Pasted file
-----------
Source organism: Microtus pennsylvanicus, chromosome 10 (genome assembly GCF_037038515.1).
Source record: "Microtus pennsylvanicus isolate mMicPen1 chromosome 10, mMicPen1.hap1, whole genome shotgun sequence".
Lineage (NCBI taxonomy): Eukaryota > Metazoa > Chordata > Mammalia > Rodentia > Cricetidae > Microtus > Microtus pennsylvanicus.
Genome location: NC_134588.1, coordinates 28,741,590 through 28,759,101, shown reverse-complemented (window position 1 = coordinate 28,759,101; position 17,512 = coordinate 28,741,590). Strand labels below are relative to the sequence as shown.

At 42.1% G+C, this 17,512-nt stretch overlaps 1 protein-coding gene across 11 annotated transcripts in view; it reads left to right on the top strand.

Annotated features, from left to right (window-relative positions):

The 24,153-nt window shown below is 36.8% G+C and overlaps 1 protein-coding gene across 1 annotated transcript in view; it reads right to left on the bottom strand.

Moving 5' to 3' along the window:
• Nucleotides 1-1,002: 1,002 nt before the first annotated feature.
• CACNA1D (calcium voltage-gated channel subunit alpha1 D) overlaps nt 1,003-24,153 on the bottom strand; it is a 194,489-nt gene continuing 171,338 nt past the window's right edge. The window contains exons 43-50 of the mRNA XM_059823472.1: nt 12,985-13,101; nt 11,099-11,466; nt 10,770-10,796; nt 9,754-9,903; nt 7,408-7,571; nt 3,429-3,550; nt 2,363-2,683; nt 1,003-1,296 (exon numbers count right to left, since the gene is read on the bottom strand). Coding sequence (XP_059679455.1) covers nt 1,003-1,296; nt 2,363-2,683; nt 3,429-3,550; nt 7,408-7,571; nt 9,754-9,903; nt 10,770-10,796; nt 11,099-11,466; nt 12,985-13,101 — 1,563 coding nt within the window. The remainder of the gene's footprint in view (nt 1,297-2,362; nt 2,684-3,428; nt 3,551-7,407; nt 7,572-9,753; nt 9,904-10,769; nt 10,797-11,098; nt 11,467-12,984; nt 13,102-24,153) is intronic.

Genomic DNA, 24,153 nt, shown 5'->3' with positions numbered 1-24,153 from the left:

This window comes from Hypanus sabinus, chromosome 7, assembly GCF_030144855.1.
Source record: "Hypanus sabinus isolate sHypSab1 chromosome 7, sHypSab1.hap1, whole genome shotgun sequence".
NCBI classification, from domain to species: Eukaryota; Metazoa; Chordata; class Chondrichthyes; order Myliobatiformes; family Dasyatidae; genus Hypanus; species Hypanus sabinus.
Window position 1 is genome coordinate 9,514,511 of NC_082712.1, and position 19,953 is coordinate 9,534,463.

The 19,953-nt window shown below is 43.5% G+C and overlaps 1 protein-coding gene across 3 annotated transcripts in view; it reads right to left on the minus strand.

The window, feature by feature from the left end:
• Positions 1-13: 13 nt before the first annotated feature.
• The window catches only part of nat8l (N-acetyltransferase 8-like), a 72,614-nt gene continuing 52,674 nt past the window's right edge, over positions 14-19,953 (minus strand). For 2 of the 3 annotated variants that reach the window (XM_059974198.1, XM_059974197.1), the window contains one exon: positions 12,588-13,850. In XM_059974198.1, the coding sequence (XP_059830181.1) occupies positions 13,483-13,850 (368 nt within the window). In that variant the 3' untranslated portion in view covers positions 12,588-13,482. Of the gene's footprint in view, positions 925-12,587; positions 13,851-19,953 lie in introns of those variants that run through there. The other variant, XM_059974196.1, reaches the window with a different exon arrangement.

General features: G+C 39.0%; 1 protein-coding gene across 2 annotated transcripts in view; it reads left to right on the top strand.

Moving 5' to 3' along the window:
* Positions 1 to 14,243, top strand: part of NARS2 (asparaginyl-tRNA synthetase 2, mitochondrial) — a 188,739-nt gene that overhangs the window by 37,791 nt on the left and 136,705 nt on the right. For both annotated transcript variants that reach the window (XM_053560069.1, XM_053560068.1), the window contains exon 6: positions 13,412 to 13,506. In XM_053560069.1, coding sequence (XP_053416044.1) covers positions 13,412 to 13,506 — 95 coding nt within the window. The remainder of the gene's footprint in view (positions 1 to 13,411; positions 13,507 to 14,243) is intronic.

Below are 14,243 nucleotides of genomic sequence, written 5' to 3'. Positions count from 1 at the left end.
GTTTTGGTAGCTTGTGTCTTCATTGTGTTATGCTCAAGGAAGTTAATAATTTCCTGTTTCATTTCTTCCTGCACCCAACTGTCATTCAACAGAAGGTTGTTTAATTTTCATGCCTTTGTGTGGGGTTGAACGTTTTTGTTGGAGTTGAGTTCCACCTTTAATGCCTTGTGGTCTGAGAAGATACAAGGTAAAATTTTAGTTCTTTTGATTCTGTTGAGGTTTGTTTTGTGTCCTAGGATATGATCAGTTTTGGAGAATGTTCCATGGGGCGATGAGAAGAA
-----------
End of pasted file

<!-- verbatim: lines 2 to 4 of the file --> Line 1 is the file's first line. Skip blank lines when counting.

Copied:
Source record: "Microtus pennsylvanicus isolate mMicPen1 chromosome 10, mMicPen1.hap1, whole genome shotgun sequence".
Lineage (NCBI taxonomy): Eukaryota > Metazoa > Chordata > Mammalia > Rodentia > Cricetidae > Microtus > Microtus pennsylvanicus.
Genome location: NC_134588.1, coordinates 28,741,590 through 28,759,101, shown reverse-complemented (window position 1 = coordinate 28,759,101; position 17,512 = coordinate 28,741,590). Strand labels below are relative to the sequence as shown.